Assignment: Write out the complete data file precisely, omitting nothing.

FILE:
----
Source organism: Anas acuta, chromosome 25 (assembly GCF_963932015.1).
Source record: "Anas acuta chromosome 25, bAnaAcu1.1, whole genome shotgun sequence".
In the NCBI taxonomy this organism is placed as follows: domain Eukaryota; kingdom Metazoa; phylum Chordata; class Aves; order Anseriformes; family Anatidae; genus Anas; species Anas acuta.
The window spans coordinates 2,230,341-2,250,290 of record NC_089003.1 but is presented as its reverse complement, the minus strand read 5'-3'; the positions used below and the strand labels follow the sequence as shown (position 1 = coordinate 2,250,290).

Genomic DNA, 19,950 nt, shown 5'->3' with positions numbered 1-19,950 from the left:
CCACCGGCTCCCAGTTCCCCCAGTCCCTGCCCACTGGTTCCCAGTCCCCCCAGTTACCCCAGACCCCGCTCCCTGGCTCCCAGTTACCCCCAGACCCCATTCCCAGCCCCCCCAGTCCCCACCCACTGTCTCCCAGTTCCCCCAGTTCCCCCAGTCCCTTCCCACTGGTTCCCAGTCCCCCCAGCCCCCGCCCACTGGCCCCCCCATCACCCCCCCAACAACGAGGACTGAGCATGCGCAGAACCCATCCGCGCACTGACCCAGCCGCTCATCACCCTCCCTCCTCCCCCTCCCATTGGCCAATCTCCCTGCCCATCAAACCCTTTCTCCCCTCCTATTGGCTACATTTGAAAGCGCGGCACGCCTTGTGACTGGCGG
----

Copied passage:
Source organism: Anas acuta, chromosome 25 (assembly GCF_963932015.1).
Source record: "Anas acuta chromosome 25, bAnaAcu1.1, whole genome shotgun sequence".
In the NCBI taxonomy this organism is placed as follows: domain Eukaryota; kingdom Metazoa; phylum Chordata; class Aves; order Anseriformes; family Anatidae; genus Anas; species Anas acuta.
The window spans coordinates 2,230,341-2,250,290 of record NC_089003.1 but is presented as its reverse complement, the minus strand read 5'-3'; the positions used below and the strand labels follow the sequence as shown (position 1 = coordinate 2,250,290).

Genomic DNA, 19,950 nt, shown 5'->3' with positions numbered 1-19,950 from the left:
CCACCGGCTCCCAGTTCCCCCAGTCCCTGCCCACTGGTTCCCAGTCCCCCCAGTTACCCCAGACCCCGCTCCCTGGCTCCCAGTTACCCCCAGACCCCATTCCCAGCCCCCCCAGTCCCCACCCACTGTCTCCCAGTTCCCCCAGTTCCCCCAGTCCCTTCCCACTGGTTCCCAGTCCCCCCAGCCCCCGCCCACTGGCCCCCCCATCACCCCCCCAACAACGAGGACTGAGCATGCGCAGAACCCATCCGCGCACTGACCCAGCCGCTCATCACCCTCCCTCCTCCCCCTCCCATTGGCCAATCTCCCTGCCCATCAAACCCTTTCTCCCCTCCTATTGGCTACATTTGAAAGCGCGGCACGCCTTGTGACTGGCGG